ERISA plans offset other benefits, like SSDI benefits and workers’ compensation benefits, which can cause very unfortunate results for unweary claimants. An ERISA disability benefit plan is a contract, written by an insurer and chosen by an employer to offer as a benefit to employees. Employees who join the plan have entered into a contract. Insurers write into that contract offset provisions that allow them to deduct just about everything from what they would have to pay a beneficiary who becomes disabled. One of them allows the plan to offset “profits from any speculating on personal property that results in the locating and extracting for profit any precious metals or other commodities, as, for instance, in the case of the Beverly Hill Billies.” Okay, I made that one up, but they typically can offset SSDI awards, workers’ compensation benefits, veterans’ benefits and many others. As I will explain, these offset issues can set an ERISA claimant up to lose a case in court and then owe money back to the plan.
Here is what can happen: A person who applies for SSDI benefits may have to wait many months before an award of benefits. When an award is made, it is typically made retroactive to the date that the person became disabled, usually about the time that the person stopped working. Social Security does not pay benefits for the first five months of disability, but will send the person a retroactive benefit check for the time after the five-month waiting period up to the day of the award to catch the person up. Let us say that the person is also receiving ERISA disability benefits during some or all of this time as well, but has since had her ERISA benefits terminated, and has exhausted her administrative remedies. She now wants to sue in federal court to have those benefits reinstated.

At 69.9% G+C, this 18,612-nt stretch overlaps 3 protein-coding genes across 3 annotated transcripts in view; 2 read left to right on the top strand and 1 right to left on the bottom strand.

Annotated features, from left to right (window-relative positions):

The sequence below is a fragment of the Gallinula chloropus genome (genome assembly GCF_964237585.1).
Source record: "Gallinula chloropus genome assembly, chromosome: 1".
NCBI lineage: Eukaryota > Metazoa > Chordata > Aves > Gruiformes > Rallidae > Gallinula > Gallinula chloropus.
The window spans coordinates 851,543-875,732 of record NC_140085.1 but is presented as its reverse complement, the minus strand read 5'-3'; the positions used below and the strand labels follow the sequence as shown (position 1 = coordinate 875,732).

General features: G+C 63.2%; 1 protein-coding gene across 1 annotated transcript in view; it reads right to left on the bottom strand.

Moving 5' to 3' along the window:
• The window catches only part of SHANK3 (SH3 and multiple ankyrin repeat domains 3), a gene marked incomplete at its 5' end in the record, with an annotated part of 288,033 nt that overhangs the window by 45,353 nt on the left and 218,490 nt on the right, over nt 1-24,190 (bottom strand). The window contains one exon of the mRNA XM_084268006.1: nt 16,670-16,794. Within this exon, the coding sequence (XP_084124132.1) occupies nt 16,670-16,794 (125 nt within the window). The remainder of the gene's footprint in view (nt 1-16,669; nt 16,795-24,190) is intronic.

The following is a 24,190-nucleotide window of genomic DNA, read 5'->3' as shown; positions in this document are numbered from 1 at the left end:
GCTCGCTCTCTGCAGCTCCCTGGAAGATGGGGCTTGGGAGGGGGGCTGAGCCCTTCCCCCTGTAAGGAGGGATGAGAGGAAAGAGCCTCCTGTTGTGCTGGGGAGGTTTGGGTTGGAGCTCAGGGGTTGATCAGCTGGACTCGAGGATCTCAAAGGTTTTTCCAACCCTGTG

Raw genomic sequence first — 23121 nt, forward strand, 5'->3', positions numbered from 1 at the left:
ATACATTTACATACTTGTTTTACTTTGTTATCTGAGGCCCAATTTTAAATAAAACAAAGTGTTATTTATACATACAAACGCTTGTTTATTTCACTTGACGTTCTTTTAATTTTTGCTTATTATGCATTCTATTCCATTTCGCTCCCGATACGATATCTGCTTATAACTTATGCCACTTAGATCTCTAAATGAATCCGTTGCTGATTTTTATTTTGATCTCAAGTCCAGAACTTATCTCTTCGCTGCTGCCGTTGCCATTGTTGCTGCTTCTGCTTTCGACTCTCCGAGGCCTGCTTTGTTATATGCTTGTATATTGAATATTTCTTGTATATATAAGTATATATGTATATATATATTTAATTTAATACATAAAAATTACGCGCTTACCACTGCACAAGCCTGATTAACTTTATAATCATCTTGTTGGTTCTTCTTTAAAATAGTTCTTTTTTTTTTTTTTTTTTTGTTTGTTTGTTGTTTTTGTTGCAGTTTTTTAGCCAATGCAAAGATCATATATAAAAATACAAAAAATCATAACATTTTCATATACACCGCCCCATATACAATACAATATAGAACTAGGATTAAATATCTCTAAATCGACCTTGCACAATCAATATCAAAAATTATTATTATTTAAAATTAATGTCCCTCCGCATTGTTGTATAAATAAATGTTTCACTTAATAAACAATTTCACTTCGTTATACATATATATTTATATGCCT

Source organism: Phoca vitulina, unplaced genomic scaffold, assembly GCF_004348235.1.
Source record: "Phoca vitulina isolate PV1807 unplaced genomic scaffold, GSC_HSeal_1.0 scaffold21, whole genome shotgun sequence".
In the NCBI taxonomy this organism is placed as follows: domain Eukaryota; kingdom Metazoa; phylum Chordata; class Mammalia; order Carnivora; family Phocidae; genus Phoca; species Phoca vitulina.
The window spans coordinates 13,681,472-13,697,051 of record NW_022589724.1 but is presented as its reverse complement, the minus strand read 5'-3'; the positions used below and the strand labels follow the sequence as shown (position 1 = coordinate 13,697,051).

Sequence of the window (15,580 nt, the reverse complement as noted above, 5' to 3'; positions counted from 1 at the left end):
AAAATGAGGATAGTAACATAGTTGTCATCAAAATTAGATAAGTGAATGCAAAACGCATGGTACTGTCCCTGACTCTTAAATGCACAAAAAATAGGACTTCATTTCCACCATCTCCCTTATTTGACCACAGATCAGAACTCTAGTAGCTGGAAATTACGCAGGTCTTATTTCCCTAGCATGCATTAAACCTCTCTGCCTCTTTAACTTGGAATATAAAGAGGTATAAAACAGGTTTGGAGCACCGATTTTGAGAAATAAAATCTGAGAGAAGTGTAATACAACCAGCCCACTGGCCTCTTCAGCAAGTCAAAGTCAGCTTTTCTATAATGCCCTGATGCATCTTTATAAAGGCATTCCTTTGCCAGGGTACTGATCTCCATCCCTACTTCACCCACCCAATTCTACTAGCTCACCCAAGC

You see the problem: The person sues in federal court to have her benefits reinstated. The plan counterclaims, asking the court to order her to repay the retroactive Social Security award under the terms of the plan. If the court upholds the denial of ERISA benefits, it will no doubt order the repayment of retroactive benefits, since there is no question that the person owes the benefits. And viola! A lawyer who sued a plan to reinstate benefits for a client now has to explain to his client that not only did she not get her benefits back, but now she owes money to the people who cut off her benefits.
If it was a relatively small amount, say less than $5,000, the plan likely would not have spent the time and money to sue for the money back in federal court. But since the person dragged the plan into court in the first place, the plan can countersue without much added expense. Given the difficulty of prevailing in an ERISA litigation, lawyers and potential clients have to consider the possibility that filing suit could cost the client money, a perverse result, and not a fun one to have to explain to a client or to experience as an already disgruntled denied beneficiary.